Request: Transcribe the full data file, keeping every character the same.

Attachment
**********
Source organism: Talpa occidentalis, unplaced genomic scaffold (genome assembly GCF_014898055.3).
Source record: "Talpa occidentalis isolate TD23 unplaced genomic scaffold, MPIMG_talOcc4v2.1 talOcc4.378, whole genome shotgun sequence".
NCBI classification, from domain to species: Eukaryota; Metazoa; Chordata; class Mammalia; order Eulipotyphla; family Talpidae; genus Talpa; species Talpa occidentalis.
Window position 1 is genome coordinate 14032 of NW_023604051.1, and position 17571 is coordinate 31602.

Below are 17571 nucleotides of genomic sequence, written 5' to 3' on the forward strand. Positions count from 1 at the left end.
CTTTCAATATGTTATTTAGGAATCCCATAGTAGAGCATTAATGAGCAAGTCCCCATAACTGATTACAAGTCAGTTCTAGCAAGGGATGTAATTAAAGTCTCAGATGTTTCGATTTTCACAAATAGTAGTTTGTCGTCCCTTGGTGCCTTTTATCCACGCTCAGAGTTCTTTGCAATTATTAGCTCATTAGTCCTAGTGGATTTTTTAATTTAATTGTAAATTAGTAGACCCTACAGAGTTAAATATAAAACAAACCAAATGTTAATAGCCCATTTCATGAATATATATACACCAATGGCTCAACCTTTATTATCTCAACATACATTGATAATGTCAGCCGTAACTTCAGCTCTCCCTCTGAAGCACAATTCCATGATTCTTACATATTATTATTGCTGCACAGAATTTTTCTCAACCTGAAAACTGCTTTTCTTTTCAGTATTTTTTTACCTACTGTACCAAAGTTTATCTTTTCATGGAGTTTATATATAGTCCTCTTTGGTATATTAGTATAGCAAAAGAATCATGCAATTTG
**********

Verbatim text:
Source organism: Talpa occidentalis, unplaced genomic scaffold (genome assembly GCF_014898055.3).
Source record: "Talpa occidentalis isolate TD23 unplaced genomic scaffold, MPIMG_talOcc4v2.1 talOcc4.378, whole genome shotgun sequence".
NCBI classification, from domain to species: Eukaryota; Metazoa; Chordata; class Mammalia; order Eulipotyphla; family Talpidae; genus Talpa; species Talpa occidentalis.
Window position 1 is genome coordinate 14032 of NW_023604051.1, and position 17571 is coordinate 31602.

Below are 17571 nucleotides of genomic sequence, written 5' to 3' on the forward strand. Positions count from 1 at the left end.
CTTTCAATATGTTATTTAGGAATCCCATAGTAGAGCATTAATGAGCAAGTCCCCATAACTGATTACAAGTCAGTTCTAGCAAGGGATGTAATTAAAGTCTCAGATGTTTCGATTTTCACAAATAGTAGTTTGTCGTCCCTTGGTGCCTTTTATCCACGCTCAGAGTTCTTTGCAATTATTAGCTCATTAGTCCTAGTGGATTTTTTAATTTAATTGTAAATTAGTAGACCCTACAGAGTTAAATATAAAACAAACCAAATGTTAATAGCCCATTTCATGAATATATATACACCAATGGCTCAACCTTTATTATCTCAACATACATTGATAATGTCAGCCGTAACTTCAGCTCTCCCTCTGAAGCACAATTCCATGATTCTTACATATTATTATTGCTGCACAGAATTTTTCTCAACCTGAAAACTGCTTTTCTTTTCAGTATTTTTTTACCTACTGTACCAAAGTTTATCTTTTCATGGAGTTTATATATAGTCCTCTTTGGTATATTAGTATAGCAAAAGAATCATGCAATTTG